While several EM sovereigns have used similar structures to raise funding in yen, via the Japan Bank for International Cooperation's Gate programme, GlobalCapital is unaware of it happening before in China’s Panda bond market. The World Bank has in the past guaranteed a Ghana bond and the US government has lent its support to various governments' issues.

It is not clear how far talks have advanced on Egypt's structure. However, if the deal comes to market, it could open up a useful way for emerging market governments, especially lower rated ones, to begin cultivating new investors, even at a time of high dollar interest rates and market volatility.

It might even deliver bond market access at a time when conventional routes are blocked due to high cost or shocks. 

SLB firsts

The climate crisis is also a driver of invention, something EM sovereigns have been quick to pick up on and even use to their advantage.

Of the first five sovereign green, social or sustainable bond issuers, four were emerging market countries — Poland (first), Fiji (third), Nigeria (fourth) and Mali (fifth). While developed market sovereigns fretted about whether green bonds would damage their perfect bond curves, EMs saw the opportunity for an extra marketing plus point.

Taking sustainable bond issuance to a new level this year have been Chile and Uruguay. The two Latin American sovereigns were the first to issue sustainability-linked bonds, Chile in March and then Uruguay in October.

Even though environmental, social and governance issues this year fell down the priority list of some investors, who found themselves with their backs against the wall amid the trickiest market conditions since the global financial crisis, the popularity of Chile and Uruguay's bonds underlined the fact that for other money managers there is real urgency in tackling the climate disaster, despite geopolitical tensions elsewhere.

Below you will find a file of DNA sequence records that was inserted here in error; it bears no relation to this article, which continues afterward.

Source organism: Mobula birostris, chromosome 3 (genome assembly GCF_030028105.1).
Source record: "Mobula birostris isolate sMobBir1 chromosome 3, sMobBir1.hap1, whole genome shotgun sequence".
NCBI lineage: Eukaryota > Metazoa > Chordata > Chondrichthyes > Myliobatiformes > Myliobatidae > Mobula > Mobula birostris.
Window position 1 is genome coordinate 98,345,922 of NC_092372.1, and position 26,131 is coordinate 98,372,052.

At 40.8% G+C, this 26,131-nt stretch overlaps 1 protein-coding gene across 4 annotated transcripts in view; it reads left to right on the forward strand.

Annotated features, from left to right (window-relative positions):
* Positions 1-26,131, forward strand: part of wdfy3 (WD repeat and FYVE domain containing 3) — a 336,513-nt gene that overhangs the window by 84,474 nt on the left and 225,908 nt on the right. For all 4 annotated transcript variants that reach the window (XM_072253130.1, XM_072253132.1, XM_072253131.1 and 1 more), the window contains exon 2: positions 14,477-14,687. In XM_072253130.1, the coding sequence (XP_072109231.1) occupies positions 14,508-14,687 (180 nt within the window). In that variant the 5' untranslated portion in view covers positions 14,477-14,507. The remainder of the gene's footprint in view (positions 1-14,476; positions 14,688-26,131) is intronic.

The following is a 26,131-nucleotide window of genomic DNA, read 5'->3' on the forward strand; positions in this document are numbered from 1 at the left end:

Chile was one day into its investor roadshow in February when Russia invaded Ukraine, sending global financial markets into turmoil.

Undeterred, Latin America’s best rated sovereign attracted higher demand (over $8bn of orders), achieved greater tightening (35bp between initial price thoughts and launch), and a slimmer new issue concession — around 15bp — than almost all the LatAm deals priced before the invasion.

Although Chile was the first sovereign SLB issuer, Uruguay arguably moved the needle further, by incorporating a step-down coupon structure — a first for the mainstream public bond market — as well as the more familiar step-up documentation.

If Uruguay over-achieves on its two sustainability performance targets — related to greenhouse gas emissions and native forest area — by a certain margin by 2025, it will be granted a coupon step-down of 15bp per target.

If it meets the targets by that year without outperforming, the coupon will remain the same, while if it fails to meet the target the coupon will rise by 15bp per SPT.

While Uruguay’s symmetrical coupon outcome structure split market opinion, this did not stop it achieving apparently strong pricing.

So far, the structure has not been copied by other issuers, and it is too early to tell if it will catch on. Opinions are strong in both directions.

Nevertheless, the sovereign SLB genie is out of the bottle. Egypt is looking at the structure, having updated its green bond framework and turned it into a sustainable finance framework that will allow it to consider a rainbow of labelled bonds and sustainability-linked structures.

Even if the US interest rate curve is beginning to top out, there will be no shortage of funding stress for emerging market governments next year.

Ukraine, Egypt, Chile and Uruguay have shown, not only that EM state treasuries can come up with new ideas under pressure, but that they can find market partners — from other governments to MDBs to investors — willing to co-operate and engage with them. With this fertile spirit of creativity alive, the chances are the bond market will bear plenty more new fruit in 2023.